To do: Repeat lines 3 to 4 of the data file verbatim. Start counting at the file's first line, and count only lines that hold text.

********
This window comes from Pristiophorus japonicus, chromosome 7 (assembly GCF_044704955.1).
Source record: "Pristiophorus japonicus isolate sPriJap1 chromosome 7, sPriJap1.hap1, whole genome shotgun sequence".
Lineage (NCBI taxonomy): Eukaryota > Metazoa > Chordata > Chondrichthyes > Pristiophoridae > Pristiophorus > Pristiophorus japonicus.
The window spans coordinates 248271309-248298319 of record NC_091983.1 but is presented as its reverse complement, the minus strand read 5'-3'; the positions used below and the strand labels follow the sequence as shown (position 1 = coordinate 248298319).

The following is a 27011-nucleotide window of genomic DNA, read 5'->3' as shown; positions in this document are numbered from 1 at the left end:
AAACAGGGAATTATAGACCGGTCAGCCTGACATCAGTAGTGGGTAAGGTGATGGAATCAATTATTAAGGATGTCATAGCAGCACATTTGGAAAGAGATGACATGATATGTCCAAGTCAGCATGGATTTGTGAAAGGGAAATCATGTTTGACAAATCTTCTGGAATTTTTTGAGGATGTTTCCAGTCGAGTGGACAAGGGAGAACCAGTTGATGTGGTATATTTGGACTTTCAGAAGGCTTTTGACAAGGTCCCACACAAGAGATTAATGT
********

Lineage (NCBI taxonomy): Eukaryota > Metazoa > Chordata > Chondrichthyes > Pristiophoridae > Pristiophorus > Pristiophorus japonicus.
The window spans coordinates 248271309-248298319 of record NC_091983.1 but is presented as its reverse complement, the minus strand read 5'-3'; the positions used below and the strand labels follow the sequence as shown (position 1 = coordinate 248298319).